It's sometimes hard to distinguish the show from the sideshow.
Both came to Queen's University last Monday, in the person of Jordan Peterson and those who profess outrage at the professor.
The show was the inaugural installment in a new law school lecture series on liberty. The sideshow was an unruly and violent protest, complete with banging on doors and windows, the chanting of obscenities and the disruption of the lecture itself.
What was the show? What was the sideshow?
All of the coverage I saw — save for my column in the National Post — treated exclusively the sideshow as the main event. The show — meaning what Peterson said and why so many people are eager to hear it — got little attention at all.
Much attention was given to the woman who broke a window and was subsequently found by the police to be carrying a garrotte. Did she come to strangle Peterson? I don't know. A 38-year-old who is not a student at Queen's, I expect that she is, more or less, a professional disrupter. Antagonizing professors and students on a leafy campus is a pretty safe venture, but if she takes her brand of protest to a mining or logging site, she might not be so confident about the reaction she would encounter. So a few intimidating weapons are likely standard items in her kit.
As Robert De Niro almost said in The Untouchables, "You can get more with a kind word and a garrotte than with a kind word alone." To be fair, De Niro was playing the Mafia don Al Capone, not an activist looking to build a more progressive society. It gives rather an ominous shading to worries about those who would throttle free speech.
Was it ever thus? Peterson's new book — 12 Rules for Life: An Antidote to Chaos — has a foreword by Norman Doidge, a friend of Peterson's and a fellow clinician. And Doidge opens with the Biblical story of the Ten Commandments, suitable enough for a book about rules. God had 10, Peterson has 12. Doidge writes about God and Moses, Aaron and idolatry:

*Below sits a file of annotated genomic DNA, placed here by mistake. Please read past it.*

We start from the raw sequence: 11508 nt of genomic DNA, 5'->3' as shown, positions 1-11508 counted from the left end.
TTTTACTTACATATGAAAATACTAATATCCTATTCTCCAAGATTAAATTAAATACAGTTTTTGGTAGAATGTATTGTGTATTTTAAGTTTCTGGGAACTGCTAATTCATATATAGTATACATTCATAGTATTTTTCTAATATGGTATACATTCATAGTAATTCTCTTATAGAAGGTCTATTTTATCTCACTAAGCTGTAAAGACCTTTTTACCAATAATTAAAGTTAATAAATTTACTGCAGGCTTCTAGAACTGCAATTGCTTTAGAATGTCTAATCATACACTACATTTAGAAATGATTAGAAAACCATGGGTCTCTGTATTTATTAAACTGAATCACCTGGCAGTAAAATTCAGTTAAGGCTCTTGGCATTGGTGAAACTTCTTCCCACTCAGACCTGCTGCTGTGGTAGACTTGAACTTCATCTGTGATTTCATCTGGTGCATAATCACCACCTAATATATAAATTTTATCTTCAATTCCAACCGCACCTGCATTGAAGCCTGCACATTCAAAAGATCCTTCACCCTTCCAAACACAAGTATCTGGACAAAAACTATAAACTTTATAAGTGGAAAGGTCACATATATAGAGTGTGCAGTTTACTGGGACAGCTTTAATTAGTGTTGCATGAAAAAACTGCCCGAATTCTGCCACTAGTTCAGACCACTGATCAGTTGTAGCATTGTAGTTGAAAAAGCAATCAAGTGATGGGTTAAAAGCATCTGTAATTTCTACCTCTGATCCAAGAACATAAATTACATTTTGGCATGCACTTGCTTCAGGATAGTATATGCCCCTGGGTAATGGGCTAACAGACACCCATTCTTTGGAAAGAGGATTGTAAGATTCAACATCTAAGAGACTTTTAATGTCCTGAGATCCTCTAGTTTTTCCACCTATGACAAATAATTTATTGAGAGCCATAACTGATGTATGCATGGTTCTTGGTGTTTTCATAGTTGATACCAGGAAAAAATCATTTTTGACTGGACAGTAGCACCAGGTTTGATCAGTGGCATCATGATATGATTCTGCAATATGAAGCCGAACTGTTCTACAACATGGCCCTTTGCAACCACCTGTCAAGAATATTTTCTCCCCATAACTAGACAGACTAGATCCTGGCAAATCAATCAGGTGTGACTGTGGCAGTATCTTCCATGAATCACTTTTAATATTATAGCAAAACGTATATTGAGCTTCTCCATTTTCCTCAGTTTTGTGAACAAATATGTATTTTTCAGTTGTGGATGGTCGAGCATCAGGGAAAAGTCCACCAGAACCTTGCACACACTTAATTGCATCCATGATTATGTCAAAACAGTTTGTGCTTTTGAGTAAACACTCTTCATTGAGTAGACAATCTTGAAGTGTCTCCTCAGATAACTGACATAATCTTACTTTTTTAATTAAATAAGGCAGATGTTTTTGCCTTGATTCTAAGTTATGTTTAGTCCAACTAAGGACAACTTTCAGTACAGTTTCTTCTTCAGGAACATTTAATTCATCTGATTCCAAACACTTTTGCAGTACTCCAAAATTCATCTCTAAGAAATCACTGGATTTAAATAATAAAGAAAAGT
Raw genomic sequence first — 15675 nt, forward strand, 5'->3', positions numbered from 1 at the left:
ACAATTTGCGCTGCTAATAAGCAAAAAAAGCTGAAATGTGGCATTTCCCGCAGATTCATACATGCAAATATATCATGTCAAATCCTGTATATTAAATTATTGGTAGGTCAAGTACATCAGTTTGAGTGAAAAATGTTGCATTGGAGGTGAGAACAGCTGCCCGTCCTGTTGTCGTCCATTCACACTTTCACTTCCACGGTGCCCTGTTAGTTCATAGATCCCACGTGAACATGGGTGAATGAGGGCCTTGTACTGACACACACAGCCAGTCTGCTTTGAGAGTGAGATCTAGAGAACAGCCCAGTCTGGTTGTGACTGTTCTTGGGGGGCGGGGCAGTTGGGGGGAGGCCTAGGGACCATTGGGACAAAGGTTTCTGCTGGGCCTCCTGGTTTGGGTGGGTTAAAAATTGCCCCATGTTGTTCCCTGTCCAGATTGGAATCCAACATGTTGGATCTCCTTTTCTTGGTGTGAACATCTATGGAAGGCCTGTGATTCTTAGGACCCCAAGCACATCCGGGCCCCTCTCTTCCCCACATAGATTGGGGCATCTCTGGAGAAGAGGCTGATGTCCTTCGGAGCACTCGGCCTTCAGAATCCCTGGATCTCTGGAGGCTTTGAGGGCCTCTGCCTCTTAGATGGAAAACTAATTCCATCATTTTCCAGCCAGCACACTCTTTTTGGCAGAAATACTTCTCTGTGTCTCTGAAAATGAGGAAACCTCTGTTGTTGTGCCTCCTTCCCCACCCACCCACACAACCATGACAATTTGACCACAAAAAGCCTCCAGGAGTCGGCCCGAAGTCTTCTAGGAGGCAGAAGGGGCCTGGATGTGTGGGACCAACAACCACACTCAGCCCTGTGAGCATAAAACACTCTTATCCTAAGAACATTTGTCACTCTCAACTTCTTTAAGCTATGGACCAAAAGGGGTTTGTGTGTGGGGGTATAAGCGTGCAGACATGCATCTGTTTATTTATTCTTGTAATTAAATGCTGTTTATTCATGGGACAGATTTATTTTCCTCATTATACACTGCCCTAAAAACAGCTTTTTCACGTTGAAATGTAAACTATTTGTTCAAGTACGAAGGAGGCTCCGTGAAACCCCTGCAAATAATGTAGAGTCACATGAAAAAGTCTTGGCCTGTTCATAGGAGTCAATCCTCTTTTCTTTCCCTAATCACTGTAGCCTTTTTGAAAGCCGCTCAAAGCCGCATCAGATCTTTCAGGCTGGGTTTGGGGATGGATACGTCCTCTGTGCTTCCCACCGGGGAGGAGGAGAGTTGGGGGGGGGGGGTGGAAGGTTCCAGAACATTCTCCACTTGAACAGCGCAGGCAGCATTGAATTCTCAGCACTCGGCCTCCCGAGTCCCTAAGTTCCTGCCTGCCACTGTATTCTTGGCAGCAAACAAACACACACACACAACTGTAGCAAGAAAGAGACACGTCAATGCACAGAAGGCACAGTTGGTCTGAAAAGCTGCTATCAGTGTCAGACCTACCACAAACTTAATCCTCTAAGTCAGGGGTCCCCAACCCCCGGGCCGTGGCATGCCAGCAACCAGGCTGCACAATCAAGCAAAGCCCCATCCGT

Why should we be judged according to another's rule? And judged we are. After all, God didn't give Moses "The Ten Suggestions," he gave Commandments; and if I'm a free agent, my first reaction to commands might just be that nobody, not even God, tells me what to do, even if it's good for me. But the story of the golden calf reminds us that without rules we quickly become slaves to our passions — and there's nothing freeing about that.
And the story suggests something more: unchaperoned, and left to our untutored judgement , we are quick to aim low and worship qualities that are beneath us — in this case, an artificial animal that brings out our own animal instincts in a completely unregulated way. The old Hebrew story makes it clear how the ancients felt about our prospects for civilized behaviour in the absence of rules that seek to elevate our gaze and raise our standards.
I quote that passage from the foreword for two reasons. One, I just got the book and haven't yet read any farther. Two, I was actually reading the foreword when waiting for the lecture to begin, and hearing the protestors outside. When they began disrupting the lecture by pounding on the doors and windows in defiance of the rules, and I suppose the system that makes the rules, it seemed to me that Doidge's description was bang on. The mob was in fact enslaved to its passions, aiming low and achieving standards that are beneath us on a university campus — or anywhere else for that matter, outside of the professional wrestling ring or the set of a reality TV show.